6. #6
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    Aug 2003
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    Children made to dig own graves

    HOW and WHY do people want to care for children????????? Money I guess.

    I really hope they go away for a long time.

    http://www.cnn.com/2004/US/South/07/....ap/index.html

  7. #7
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    The nurse said she saw two children, ages 8 and 10, forced to sleep in a locked metal cage without a mattress or blankets. The youngsters were "curled in a fetal position in the cage," the affidavit said.


    I think the foster agency & adoption agency employees that placed these children with these people should go away for a long time too.

  8. #8
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    Jan 2004
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    The good news is that these children aren't dead, which was what I thought when I saw the title of the thread.

    The bad news will be if these kind of practices toward children by this married couple are allowed to continue.

  9. #9
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    Sick to my stomach when I read this story. How are people like this allowed to have children in their homes (biological, foster, adoption, whatever). This is absolutely horrible that someone would treat a child this way. Children look up to the adult to care for them and love them. This is a disgrace. These two idiots should be locked up and the key thrown away.

  10. #10
    Join Date
    Jun 2004
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    51
    People are so so sick. Stories like these break my heart.

    How is it possible that they could have so many children in there care. It is impossible for anyone including Mother Teresa to care for so many children. The sad thing is these kids are scarred for life. And the cycle of abuse has just begun.


  11. #11
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    Aug 2003
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    I take back any defense I may have made of these people on another thread! I was way way wrong!

  12. #12
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    Oct 2014
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    5,797
    2006:

    On Jan. 30 the Schmitzes went on trial in Brownsville, Tenn., on 31 counts of child abuse and child trafficking. The case of the Schmitzes—most of whose kids suffered from physical or emotional problems—has also focused attention on a little-known gray-market network of families who take in children (often through word of mouth and the Internet) cast off by their own adoptive parents. The collectors of unwanted children say they do it to help kids, though some skeptics suggest that money, in the form of state subsidies, furnishes another motive. "People call and say, 'I need your help; we can't have these kids in our home,'" says Frances Matthews, a friend of the Schmitzes' who has 10 adopted disabled kids at their home in nearby Kenton. "Sometimes you need a break."...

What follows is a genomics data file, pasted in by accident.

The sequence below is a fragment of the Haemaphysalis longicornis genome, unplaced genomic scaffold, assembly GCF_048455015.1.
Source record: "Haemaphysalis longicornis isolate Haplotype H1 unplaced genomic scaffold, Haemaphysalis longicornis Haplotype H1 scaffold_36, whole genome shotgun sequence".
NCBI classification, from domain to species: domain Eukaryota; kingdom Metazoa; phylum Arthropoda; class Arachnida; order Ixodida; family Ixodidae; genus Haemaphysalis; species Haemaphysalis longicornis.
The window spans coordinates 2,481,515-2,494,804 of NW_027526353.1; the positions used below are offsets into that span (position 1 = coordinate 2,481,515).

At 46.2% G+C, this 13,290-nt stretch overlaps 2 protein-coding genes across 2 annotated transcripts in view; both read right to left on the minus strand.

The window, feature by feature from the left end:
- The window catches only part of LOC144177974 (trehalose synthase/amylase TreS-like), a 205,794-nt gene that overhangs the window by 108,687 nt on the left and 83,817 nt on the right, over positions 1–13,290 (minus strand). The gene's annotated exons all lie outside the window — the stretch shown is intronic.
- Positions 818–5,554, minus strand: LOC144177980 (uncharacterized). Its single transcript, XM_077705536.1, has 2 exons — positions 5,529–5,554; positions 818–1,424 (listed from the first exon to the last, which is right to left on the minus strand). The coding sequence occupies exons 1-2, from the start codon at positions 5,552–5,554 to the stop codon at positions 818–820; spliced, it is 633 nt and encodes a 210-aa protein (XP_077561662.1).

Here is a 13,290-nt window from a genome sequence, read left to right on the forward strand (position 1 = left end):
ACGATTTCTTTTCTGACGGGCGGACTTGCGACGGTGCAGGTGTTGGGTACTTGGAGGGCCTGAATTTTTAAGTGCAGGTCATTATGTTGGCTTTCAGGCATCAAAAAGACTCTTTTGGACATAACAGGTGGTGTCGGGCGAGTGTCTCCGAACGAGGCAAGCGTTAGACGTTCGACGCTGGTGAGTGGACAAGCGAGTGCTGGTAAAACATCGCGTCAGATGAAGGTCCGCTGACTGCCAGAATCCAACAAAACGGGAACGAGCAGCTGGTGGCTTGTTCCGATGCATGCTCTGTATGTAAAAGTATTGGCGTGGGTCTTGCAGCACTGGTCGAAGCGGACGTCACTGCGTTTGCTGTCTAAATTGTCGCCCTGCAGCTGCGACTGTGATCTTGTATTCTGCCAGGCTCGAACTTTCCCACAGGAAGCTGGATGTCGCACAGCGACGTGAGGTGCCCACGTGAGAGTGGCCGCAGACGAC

What's more, many of the families practice "attachment therapy," a method that includes some controversial forms of discipline (see box). In Internet chat rooms, the Schmitzes sold themselves as AT experts—which they insist is a legitimate form of child rearing—to parents looking to unload their kids.

    But in his opening statement, prosecutor Garry Brown said they took the idea of discipline to criminal extreme, painting a harrowing portrait of life in the Schmitz household. He accused Debra, 46, of forcing one child to eat his own vomit; holding another child's head underwater as punishment; sitting on a girl and urinating on her; and hurling a wheelchair-bound girl into a swimming pool (the girl was pulled to safety)...

    At least one expert, Ronald Federici, author of Help for the Hopeless Child, who evaluated the family last year at the invitation of the defense, voices sympathy for Debra and Tom. "They were adoption addicts," says Federici. "They were well-intentioned people. They wanted to make the world better for kids who were abused. They got in way over their head because of their rescue fantasies. This was like a psychiatric facility without a medical director." As for the investigation, which relied heavily on the word of the children themselves, Federici questions how much credence that testimony should be given. "Only four kids were competent under psychological standards," he says. "The rest were retarded, autistic, brain damaged. They were so impaired. Yet all the statements went into gospel."
    http://www.people.com/people/archive...156776,00.html

  13. #13
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    Oct 2014
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    2006:

    "Dump and run it happens all the time," says Ronald Federici, a neuropsychologist in Alexandria, Va., and author of Help for the Hopeless Children who has adopted seven children. He says one adoptive family abandoned a child in his office. He says there are hundreds of e-mail chat rooms in which people who adopted children are trying to find new homes for them outside the public system.